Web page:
I can think of few good reasons to own a Kodak Tourist. You can find far better vintage medium-format folding cameras for reasonable prices. But this shine one cost less than $10, so I bought it. I should be glad I don’t always have $10 in my pocket or my house would be crammed with shiny things.
The 1948-51 Tourist was the last in a 50-year line of folding medium-format cameras from Kodak. Amateurs who wanted more from photography than their box Brownies could deliver turned to medium-format folding cameras until 35mm photography really took off in the 1950s. There were some real advantages to medium-format folding cameras, the largest of which was the 6×9 centimeter negative. Even a contact print off that negative was big enough to show the subject in detail. And even with a so-so lens, you could capture good enough
Even though the Tourist is quite sturdy and its back is cleverly designed to be opened at either end, mine is cheap where it matters — in the lens and shutter. My Tourist is the entry-level model, with a fixed-focus 86 mm f/12.5 Kodet lens and a fixed-speed (probably 1/50 sec.) Flash Kodon shutter. You could adjust the aperture from f/12.5 to f/16, f/22, and the itty bitty f/32.
Better Tourists came with glass Anastigmat or Anaston lenses that you could focus, and shutters with variable speeds. But even those Tourists can’t touch medium-format folders from manufacturers such as Agfa, Zeiss-Ikon, Voigtländer, and several better-specified Kodaks, which could be had with wonderful four-element lenses, high-speed shutters, and even coupled rangefinders that took the guesswork out of focusing. Those cameras produced sublime images. But those cameras were expensive, while the Tourist was not. Judging by the number of Tourists available on eBay every day, Kodak probably sold hundreds of thousands of them. Despite its low cost, my lowly Tourist probably took decent enough photographs in its day, as long as you were mindful of its limitations.
One of those limitations is that it takes 620 film. Actually, it became a limitation in 1996 when that format was discontinued. Fortunately, you can respool still-available 120 film onto 620 spools as the film is the same width and length. Or you can buy hand-respooled 620 film from the Film Photography Project (here).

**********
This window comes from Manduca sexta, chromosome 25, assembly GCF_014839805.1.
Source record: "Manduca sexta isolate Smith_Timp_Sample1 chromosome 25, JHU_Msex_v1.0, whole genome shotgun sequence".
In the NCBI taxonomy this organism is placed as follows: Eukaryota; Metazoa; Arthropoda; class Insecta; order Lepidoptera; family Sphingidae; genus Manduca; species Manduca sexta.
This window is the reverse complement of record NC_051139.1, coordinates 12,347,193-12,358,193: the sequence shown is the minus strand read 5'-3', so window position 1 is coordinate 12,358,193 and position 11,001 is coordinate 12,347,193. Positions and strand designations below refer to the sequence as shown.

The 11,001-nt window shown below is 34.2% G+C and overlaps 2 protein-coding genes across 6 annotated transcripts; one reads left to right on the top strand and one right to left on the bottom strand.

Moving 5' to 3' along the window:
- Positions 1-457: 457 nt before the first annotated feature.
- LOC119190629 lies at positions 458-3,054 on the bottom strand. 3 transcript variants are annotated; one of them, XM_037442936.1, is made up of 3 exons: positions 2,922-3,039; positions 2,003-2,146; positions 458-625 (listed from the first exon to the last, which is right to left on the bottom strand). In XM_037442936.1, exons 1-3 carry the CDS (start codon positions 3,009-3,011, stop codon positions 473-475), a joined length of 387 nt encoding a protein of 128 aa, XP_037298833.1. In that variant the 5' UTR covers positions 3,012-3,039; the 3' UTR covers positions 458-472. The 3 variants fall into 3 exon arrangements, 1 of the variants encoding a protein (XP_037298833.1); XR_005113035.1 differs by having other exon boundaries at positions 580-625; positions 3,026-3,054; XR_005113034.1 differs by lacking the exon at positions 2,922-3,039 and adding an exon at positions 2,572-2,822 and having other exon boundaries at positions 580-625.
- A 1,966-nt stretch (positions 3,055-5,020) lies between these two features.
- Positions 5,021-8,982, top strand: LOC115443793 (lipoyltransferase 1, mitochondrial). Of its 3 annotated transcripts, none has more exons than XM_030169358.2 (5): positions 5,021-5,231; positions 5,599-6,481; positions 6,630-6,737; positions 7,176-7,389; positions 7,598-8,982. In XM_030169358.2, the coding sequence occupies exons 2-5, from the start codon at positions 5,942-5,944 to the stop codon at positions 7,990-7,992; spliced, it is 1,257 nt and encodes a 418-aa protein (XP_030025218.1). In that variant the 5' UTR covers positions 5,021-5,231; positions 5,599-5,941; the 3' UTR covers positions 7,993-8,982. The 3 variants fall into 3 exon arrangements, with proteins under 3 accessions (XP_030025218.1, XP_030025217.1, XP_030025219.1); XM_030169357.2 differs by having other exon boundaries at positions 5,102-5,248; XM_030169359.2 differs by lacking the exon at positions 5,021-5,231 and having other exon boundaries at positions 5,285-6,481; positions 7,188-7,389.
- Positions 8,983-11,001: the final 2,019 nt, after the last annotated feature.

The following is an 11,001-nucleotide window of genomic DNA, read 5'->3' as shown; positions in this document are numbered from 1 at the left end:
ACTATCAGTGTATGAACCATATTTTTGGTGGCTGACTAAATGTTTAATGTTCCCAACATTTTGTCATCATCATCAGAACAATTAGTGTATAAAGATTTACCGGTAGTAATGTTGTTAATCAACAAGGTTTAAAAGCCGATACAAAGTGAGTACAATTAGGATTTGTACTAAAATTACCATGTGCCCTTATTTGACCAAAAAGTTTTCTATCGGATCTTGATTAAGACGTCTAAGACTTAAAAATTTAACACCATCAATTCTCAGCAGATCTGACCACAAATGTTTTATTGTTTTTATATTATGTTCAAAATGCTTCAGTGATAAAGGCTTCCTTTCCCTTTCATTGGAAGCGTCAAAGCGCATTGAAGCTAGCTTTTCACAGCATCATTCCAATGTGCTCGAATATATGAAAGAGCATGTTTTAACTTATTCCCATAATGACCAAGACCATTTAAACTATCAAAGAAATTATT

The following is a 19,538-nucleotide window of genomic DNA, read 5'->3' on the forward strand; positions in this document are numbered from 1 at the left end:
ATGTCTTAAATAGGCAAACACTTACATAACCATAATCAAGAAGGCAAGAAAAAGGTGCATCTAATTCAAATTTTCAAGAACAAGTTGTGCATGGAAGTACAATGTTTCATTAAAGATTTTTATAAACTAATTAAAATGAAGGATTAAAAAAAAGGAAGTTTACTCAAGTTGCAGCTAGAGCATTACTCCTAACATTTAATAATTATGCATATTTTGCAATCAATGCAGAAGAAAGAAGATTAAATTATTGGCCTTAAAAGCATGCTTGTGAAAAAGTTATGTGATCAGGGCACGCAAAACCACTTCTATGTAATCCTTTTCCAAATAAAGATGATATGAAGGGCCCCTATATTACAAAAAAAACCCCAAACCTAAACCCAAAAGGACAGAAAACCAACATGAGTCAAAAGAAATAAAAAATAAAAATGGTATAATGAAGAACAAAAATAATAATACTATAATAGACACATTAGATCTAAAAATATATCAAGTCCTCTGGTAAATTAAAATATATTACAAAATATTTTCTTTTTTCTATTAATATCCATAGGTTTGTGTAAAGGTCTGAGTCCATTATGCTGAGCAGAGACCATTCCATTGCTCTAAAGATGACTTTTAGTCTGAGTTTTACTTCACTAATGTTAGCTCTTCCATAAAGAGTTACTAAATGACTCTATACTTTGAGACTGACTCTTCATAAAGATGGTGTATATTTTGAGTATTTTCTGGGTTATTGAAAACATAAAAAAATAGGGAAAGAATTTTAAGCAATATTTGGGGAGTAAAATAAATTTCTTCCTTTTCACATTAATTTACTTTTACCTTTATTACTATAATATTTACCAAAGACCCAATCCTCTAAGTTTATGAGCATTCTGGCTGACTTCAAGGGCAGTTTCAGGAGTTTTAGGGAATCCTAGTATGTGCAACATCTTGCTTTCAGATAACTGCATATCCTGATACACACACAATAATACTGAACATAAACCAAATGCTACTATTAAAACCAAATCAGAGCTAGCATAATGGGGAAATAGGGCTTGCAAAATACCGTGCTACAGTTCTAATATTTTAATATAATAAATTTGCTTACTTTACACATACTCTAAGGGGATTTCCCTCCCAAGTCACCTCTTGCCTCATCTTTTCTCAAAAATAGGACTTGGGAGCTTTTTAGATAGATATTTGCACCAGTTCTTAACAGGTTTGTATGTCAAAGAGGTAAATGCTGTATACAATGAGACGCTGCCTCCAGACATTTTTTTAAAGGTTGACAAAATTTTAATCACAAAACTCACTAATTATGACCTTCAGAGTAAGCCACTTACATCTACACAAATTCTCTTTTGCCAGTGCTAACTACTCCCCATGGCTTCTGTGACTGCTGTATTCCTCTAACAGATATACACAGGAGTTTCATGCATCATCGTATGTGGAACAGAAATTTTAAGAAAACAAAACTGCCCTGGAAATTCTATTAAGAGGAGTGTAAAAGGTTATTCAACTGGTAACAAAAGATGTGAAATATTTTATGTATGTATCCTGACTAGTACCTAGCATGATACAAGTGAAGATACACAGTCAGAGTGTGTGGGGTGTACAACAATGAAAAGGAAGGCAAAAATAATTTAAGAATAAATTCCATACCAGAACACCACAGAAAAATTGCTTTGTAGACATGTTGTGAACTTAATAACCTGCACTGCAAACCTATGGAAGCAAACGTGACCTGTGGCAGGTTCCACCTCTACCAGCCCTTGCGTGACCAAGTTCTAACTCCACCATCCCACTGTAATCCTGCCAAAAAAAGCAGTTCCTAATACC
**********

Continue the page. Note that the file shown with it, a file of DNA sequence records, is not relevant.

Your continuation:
If you like folding cameras, you might like my reviews of the Voigtländer Bessa (here), the Ansco B2 Speedex (here), the Certo Super Sport Dolly (here), the Kodak Monitor Six-20 Anastigmat Special (here), the Agfa Isolette III (here), and the Kodak Six-20 (here). Or check out all of my camera reviews here.
I don’t remember where I came upon the roll of 620 Kodak Plus-X I eventually loaded into this camera. I took it out and had a positively dreadful time with it.
Not a single image on the roll looked any good. Now, at the time I shot these I had no idea what my Tourist’s shutter speed was. I guessed wrong, so they’re all overexposed. I also had a terrible habit of double-exposing frames.
Always remember the cardinal rule of a camera that doesn’t have double-exposure protection: wind immediately after shooting a frame.
Also, unless the sun was perfectly behind me I got all sorts of ghosting on the frame.
To see a couple more images I made with this camera, check out my Kodak Tourist gallery.
I did not enjoy using this clumsy camera. It went into the box of unloved cameras under my bed until I eventually sold it. I sure hope whoever bought it didn’t have any designs on good photographs from it, as I did.
If you like old film cameras, check out all of my reviews here!
To get Down the Road in your inbox or feed reader, subscribe here.